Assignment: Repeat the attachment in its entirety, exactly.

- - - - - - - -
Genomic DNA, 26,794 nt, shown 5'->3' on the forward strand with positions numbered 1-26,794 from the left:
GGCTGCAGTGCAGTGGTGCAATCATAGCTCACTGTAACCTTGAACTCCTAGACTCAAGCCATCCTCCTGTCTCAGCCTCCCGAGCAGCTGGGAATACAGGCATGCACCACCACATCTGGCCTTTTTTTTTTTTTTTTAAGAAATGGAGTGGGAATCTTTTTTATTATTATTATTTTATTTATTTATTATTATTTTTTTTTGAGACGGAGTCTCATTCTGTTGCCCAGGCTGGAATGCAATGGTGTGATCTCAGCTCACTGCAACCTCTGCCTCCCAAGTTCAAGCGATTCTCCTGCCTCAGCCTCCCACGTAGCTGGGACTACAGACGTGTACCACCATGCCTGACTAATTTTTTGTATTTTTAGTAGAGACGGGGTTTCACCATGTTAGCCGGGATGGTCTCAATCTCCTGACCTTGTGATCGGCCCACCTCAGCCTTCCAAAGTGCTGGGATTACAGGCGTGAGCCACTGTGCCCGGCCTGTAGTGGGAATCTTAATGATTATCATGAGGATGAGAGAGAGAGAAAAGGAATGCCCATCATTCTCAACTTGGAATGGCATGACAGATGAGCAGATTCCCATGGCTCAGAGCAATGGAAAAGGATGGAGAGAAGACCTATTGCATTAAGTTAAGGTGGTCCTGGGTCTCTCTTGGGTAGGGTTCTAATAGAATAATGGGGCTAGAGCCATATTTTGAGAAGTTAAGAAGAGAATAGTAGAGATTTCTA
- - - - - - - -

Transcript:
Genomic DNA, 26,794 nt, shown 5'->3' on the forward strand with positions numbered 1-26,794 from the left:
GGCTGCAGTGCAGTGGTGCAATCATAGCTCACTGTAACCTTGAACTCCTAGACTCAAGCCATCCTCCTGTCTCAGCCTCCCGAGCAGCTGGGAATACAGGCATGCACCACCACATCTGGCCTTTTTTTTTTTTTTTTAAGAAATGGAGTGGGAATCTTTTTTATTATTATTATTTTATTTATTTATTATTATTTTTTTTTGAGACGGAGTCTCATTCTGTTGCCCAGGCTGGAATGCAATGGTGTGATCTCAGCTCACTGCAACCTCTGCCTCCCAAGTTCAAGCGATTCTCCTGCCTCAGCCTCCCACGTAGCTGGGACTACAGACGTGTACCACCATGCCTGACTAATTTTTTGTATTTTTAGTAGAGACGGGGTTTCACCATGTTAGCCGGGATGGTCTCAATCTCCTGACCTTGTGATCGGCCCACCTCAGCCTTCCAAAGTGCTGGGATTACAGGCGTGAGCCACTGTGCCCGGCCTGTAGTGGGAATCTTAATGATTATCATGAGGATGAGAGAGAGAGAAAAGGAATGCCCATCATTCTCAACTTGGAATGGCATGACAGATGAGCAGATTCCCATGGCTCAGAGCAATGGAAAAGGATGGAGAGAAGACCTATTGCATTAAGTTAAGGTGGTCCTGGGTCTCTCTTGGGTAGGGTTCTAATAGAATAATGGGGCTAGAGCCATATTTTGAGAAGTTAAGAAGAGAATAGTAGAGATTTCTA